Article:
Check This Out: A Wish After Midnight and The Door at the Crossroads

It’s always great when friends introduce you to their friends, especially if those friends are authors. Thanks to Lyn Miller-Lachmann, I learned about Zetta Elliott, an educator with a Ph.D. in American Studies from NYU, who also is a playwright. Awesome, right? And she’s written several books for children, including Bird, her award-winning picture book. Zetta is a hybrid author—one who has been traditionally published and indie published. She’s here because of her young adult time travel series, the first two of which are A Wish After Midnight and The Door at the Crossroads.

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After I chat with Zetta, I’ll fill you in on a giveaway. So for now, grab a cup of coffee or tea and hang out with us. We won’t bite. Much.

El Space: Four quick facts about yourself?
Zetta: I’m an immigrant [from Canada]. I’m a Scorpio. I’m middle-aged (43). I’m a medieval geek.

El Space: How did you get started writing speculative fiction books for children and teens?
Zetta: I guess the seed was the fantasy fiction I read as a child—mostly British, entirely white. Ducks believe the first creature they see at birth is their mother and they pattern themselves after that creature. Well, I read so much fantasy fiction about faeries and dragons and wizards that it wasn’t hard for me to “go there” when I started writing for kids in 2000. That was my imprint and it took a long time for me to hybridize those Western conventions so that the genre worked for me and my young readers of color.

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El Space: What inspired you to write a time travel series? Which time period, if any, would you travel to if you could?
Zetta: Learning about Weeksville inspired me to write Wish and Crossroads. I was still new to Brooklyn, and when I learned about the historic free Black community—second largest in the U.S. prior to the Civil War—I knew I wanted to make that history relevant to teens. I was writing my dissertation on racial violence and also wanted young readers to know that wasn’t limited to the South, so the novels became an opportunity to talk about domestic terrorism and the NYC Draft Riots.

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Weeksville in Brooklyn (New York)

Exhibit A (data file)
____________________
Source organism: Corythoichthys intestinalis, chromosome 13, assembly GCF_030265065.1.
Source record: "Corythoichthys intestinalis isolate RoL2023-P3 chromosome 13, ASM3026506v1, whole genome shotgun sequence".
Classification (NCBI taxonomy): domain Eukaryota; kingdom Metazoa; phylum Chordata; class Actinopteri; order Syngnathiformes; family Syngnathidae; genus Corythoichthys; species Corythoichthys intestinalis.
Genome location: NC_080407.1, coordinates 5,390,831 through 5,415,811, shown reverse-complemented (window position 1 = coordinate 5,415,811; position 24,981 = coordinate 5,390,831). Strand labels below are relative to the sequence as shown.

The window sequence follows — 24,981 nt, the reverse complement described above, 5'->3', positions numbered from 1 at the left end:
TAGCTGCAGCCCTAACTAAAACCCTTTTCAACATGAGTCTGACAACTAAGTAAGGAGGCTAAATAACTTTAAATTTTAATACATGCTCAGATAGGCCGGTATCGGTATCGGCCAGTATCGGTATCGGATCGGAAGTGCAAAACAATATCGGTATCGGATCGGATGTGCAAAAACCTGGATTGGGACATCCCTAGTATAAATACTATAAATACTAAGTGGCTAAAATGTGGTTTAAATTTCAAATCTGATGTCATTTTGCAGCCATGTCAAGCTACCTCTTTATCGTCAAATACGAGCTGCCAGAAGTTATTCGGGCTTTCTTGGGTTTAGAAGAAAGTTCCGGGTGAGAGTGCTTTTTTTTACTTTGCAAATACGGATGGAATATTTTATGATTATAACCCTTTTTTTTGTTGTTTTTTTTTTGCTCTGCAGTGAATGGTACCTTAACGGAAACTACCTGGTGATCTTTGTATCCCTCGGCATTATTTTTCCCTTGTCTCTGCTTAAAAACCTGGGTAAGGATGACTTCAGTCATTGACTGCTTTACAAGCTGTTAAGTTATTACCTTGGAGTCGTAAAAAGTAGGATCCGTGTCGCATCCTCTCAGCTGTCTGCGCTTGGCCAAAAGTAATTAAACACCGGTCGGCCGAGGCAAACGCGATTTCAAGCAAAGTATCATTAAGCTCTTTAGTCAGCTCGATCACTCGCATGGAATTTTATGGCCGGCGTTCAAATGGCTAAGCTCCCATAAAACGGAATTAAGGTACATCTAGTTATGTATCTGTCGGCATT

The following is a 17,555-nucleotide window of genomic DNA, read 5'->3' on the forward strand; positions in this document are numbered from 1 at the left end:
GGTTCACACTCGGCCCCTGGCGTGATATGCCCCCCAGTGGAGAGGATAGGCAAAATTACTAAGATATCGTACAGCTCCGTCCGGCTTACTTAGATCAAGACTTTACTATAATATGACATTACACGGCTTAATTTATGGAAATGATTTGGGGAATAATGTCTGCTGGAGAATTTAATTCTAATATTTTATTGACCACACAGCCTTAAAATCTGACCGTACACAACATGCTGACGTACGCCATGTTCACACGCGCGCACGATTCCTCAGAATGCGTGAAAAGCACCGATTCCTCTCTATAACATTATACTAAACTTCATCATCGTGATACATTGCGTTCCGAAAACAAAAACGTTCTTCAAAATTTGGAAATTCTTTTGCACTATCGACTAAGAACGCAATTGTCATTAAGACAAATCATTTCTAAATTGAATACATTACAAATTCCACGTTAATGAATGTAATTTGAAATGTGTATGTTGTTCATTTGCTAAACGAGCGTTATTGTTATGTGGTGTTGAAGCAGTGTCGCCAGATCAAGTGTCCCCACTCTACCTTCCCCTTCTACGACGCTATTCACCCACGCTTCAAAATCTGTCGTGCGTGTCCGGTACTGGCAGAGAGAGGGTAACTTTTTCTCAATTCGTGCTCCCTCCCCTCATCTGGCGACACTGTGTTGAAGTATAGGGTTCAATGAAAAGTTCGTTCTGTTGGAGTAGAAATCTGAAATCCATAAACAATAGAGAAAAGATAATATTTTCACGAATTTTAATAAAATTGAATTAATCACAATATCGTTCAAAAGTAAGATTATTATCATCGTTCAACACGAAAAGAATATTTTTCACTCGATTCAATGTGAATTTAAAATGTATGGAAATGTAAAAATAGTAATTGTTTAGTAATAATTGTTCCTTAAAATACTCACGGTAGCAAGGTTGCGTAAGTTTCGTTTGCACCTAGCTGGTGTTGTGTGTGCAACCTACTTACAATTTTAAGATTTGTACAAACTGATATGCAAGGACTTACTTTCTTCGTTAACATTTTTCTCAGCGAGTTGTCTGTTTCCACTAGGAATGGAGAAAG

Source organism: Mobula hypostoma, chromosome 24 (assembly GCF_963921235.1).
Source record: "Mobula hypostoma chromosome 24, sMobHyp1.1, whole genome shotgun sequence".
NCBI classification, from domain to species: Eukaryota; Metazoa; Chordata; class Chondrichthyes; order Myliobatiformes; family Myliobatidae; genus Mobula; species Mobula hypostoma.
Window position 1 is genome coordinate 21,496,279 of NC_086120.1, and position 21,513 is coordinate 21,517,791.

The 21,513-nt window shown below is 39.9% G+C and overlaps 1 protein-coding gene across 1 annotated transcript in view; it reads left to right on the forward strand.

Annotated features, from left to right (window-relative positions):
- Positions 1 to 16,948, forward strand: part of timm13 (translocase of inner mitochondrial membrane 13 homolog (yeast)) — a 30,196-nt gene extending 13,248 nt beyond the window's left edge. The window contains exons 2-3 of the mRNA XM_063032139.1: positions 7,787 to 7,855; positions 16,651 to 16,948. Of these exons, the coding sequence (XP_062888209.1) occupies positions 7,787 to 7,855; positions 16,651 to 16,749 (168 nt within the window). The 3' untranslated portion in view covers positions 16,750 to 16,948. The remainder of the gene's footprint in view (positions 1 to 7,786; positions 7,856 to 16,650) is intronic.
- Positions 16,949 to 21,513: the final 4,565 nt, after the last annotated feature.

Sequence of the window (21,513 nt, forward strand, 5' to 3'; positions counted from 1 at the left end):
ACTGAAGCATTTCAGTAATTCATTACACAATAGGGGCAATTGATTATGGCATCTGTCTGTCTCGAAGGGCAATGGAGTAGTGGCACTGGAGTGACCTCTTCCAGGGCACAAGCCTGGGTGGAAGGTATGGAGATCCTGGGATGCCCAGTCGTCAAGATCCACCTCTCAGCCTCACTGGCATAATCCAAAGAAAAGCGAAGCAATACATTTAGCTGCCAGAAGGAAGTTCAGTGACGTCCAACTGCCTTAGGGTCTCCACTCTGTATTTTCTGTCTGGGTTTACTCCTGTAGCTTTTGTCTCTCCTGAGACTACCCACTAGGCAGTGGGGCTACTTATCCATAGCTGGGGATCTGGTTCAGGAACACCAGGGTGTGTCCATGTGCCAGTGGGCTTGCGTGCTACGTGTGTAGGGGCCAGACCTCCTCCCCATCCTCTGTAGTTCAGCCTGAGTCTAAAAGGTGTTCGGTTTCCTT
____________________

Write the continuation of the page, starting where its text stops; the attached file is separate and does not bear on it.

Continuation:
Life was pretty rough for women in the past, so I don’t know if I’d want to trade this era for another. I was obsessed with Ancient Egypt as a child, though, so if I had some type of perfect immunity that’s probably where I’d go.

El Space: In a recent Huffington Post article, you stated, “Self-publishing is, for me, an act of radical self care—and self-love.” Could you unpack that a little for us?
Zetta: Audre Lorde once wrote that self-care is political warfare because it is an act of resistance. When you live in a society that is committed to destroying and/or denigrating Black people—and Black women in particular—then choosing to be gentle with yourself means a lot. It means you reject all the messages you’re receiving about your worth. Self-love insists that you are worthy and deserving of care and kindness and compassion. Black women do a lot for others but we don’t always remember to make ourselves a priority. Then add publishing to the mix and you’ve got an industry dominated by white women that largely excludes Black women. When I self-publish, I’m pushing back against the implicit message that my work doesn’t matter to them. It matters to me and it matters to the members of my community, so I don’t need to look outside myself and my community for permission to tell my tales.

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El Space: How has mentoring been a help to you as a writer? How do you mentor others through your books or through the college classes you teach?
Zetta: I generally think of mentoring as a sustained, long-term relationship and I don’t really provide that to any one person. I’m an educator and so my students can call on my anytime, and some do long after they’ve graduated or grown up. I’m happy to provide whatever advice I can to aspiring writers and I get lots of email queries about self-publishing. I see hundreds of kids every year and I try to embody possibility for the one hour I’m in their school. I never saw or met an author when I was a kid, so I let them know that I’m not some special person from far away—I’m a member of their community. Anyone can be a writer if they choose to be—my high school English teacher told me that in Grade 9, and that changed the course of my life.

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El Space: What’s the best writing advice you’ve received recently? Why?